I had concerns about the rigour of the initial police investigation and had written to the Police in late February 2004 expressing my views. I asked the Chief Superintendent in charge of the Antrim area to have the collision investigated by Forensic Science Northern Ireland (FSNI). I received a reply that the decision not to attend a fatal road accident was one for FSNI alone and was based on the evidence available. It was clear that the decision not to attend was made when the Police briefed them that the collision “arose as a result of the Nova’s presence on the wrong side of the road.” In other words the cause of the collision was already established and there was no need for FSNI to be involved. I wrote back to the Police suggesting that the evidence in the case pointed to a different cause and that FSNI should be called in to provide an independent assessment of that evidence. In the middle of March, some three months after the crash, I was told that FSNI “would have a look.”
Forensic Science Northern Ireland (FSNI) is a quasi-independent Government Executive Agency within the Northern Ireland Office and is under the ultimate control of the Secretary of State in the Northern Ireland Office. The PSNI has a contract with them to supply 1100 hours per year for road collisions which equates to approximately 80-90 fatal collisions. The average total of fatal road deaths in Northern Ireland is around 125 per year. Raymond’s death happened towards the end of the contract year and it occurred to me that, if the funds had run out, this might have influenced their decision not to attend. I understand that this is the only part of the United Kingdom where the attendance of Forensics at fatal road accidents in not compulsory. Work for the PSNI represents well over 90% of their total output and so they are very important clients.
They had lost their accreditation before November 2003 and were still trying to regain it when they took on the investigation. In fact, it is said in an official report that the PSNI considered moving their business to another Forensic provider in Scotland or the Republic of Ireland because they were unhappy with some aspects of the Forensic Service they were getting.
Another aspect of the relationship between PSNI and FSNI was highlighted in a Report by the Criminal Justice Inspectorate in its 2005 Report when it said :
“Staff in FSNI and PSNI referred to the strong personal relationships which developed between scientists and police officers. For FSNI there has been an increasing need to emphasize its independence from the investigation and prosecution process and demonstrate a clear sense of impartiality within the Criminal Justice system.”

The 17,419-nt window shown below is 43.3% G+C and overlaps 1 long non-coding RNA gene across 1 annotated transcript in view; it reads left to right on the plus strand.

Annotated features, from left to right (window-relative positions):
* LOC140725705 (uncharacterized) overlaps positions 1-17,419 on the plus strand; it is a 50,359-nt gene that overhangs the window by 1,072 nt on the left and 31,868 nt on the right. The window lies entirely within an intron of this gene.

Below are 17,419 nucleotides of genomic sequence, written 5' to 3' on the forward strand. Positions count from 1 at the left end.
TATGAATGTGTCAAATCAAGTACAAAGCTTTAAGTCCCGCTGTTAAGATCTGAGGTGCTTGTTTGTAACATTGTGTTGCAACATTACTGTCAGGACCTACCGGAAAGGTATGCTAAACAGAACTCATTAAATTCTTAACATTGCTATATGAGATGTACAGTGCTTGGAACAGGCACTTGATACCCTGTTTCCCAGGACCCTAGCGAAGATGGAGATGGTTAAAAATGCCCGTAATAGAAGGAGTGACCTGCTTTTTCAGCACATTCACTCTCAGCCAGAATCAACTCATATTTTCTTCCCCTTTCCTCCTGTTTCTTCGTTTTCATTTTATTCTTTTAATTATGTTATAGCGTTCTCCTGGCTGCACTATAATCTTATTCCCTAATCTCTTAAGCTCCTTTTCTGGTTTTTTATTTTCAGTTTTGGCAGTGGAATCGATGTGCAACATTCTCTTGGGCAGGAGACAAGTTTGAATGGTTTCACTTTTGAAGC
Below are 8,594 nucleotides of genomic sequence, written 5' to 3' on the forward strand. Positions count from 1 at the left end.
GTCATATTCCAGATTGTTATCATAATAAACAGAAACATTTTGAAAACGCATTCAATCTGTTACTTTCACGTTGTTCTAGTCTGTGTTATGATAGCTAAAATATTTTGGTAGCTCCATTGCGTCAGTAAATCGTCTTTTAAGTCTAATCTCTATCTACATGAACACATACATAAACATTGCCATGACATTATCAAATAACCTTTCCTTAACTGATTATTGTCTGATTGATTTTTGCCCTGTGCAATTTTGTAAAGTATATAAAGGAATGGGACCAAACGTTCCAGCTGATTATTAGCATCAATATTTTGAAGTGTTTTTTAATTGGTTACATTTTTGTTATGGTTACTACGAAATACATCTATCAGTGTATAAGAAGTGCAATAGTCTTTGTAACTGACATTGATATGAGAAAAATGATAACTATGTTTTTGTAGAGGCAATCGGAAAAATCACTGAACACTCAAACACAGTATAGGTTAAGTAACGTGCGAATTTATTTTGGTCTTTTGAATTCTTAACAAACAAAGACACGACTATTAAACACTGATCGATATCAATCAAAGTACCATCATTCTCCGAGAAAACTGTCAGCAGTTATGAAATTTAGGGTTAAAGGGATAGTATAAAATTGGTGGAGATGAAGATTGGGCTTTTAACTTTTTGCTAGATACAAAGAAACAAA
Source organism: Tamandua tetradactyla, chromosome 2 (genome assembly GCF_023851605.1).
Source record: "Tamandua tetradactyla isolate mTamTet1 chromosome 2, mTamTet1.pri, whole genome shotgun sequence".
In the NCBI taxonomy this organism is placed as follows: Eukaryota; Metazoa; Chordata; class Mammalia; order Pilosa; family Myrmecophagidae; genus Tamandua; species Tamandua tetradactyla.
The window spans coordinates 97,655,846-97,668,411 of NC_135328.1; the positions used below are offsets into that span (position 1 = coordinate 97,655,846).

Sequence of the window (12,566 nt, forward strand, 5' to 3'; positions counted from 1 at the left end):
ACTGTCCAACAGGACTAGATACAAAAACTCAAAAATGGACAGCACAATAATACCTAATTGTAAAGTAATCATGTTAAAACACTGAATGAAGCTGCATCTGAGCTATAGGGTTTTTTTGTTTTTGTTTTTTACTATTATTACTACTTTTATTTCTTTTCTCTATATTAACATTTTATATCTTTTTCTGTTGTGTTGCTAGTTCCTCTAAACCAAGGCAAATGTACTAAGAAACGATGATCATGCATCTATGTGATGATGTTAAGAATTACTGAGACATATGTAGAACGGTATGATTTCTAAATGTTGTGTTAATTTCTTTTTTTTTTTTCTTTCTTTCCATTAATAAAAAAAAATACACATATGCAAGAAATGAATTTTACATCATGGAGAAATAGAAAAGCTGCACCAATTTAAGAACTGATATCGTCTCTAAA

I was aware of none of this when I asked for FSNI to become involved. I anticipated a thorough, clinical scientific and independent investigation by top experts in their field.
I wrote to FSNI and gave them all the evidence I had. I expected them to find or confirm the evidence for themselves but it would point them in the right direction and not have them rely on the questionable Police Report. I included a copy of the video I had made.
A Forensic scientist called Damien Call was tasked with the investigation. He was a BSc BA Chartered Engineer, a member of the Institution of Mechanical Engineers, a member of the Institute of Traffic Accident Investigators and a Senior Scientific Officer of FSNI. The investigation itself was to be carried out by trained assistants under his instruction.
The eight page Report was completed on 14th May 2004 but we were not to receive a copy of it until 14th July 2005. We had been told by Police that it was available to us in November 2004 and we asked for it immediately, but it took over 7 months to arrive and when it did it was without either maps or photographs. It was noted that the Report was dated 6 months and 3 days after the date of the collision and this would have had consequences for its use if certain offences were to be considered for prosecution.
I accept that FSNI did not have access to the damaged Subaru although they did have the Police photographs of it and they did have a professional Report by Constable Cochrane who inspected it. They also had the Police Report and the witness statements. I also accept that they were dealing with the case five months down the line. However, none of these shortfalls would be sufficient justification for the disgraceful Report that he produced.
The posts following this one will give a detailed analysis of what was wrong with the first Forensic Report.
The FSNI is no stranger to controversy and the quality of Damien Coll’s work has certainly been called into question in the past. In May 2001, the FSNI lost the right to operate as a Forensic agency because of the poor quality of its work across a range of disciplines. I cannot say if Road Collision investigators were found to be included in the decision to remove its accreditation. In any case, its accreditation was reinstated in March 2002, only to be removed again in 2003 when auditors uncovered more than 400 errors involving paperwork etc.
An official from the United Kingdom Accreditation Service (UKAS) which carried out the audit wrote “The continued deficiencies identified by the assessment team clearly indicated that the risk had reached an unacceptable level. The laboratory had been given many opportunities to address the issues raised over the past two years.
I cannot say to what degree the Roads Collision branch of the FSNI contributed to the decision to remove accreditation, but it possibly explains why my subsequent complaint against Coll’s Report was buried without investigation. That is a post for another day.
Full accreditation was not fully restored until 2005.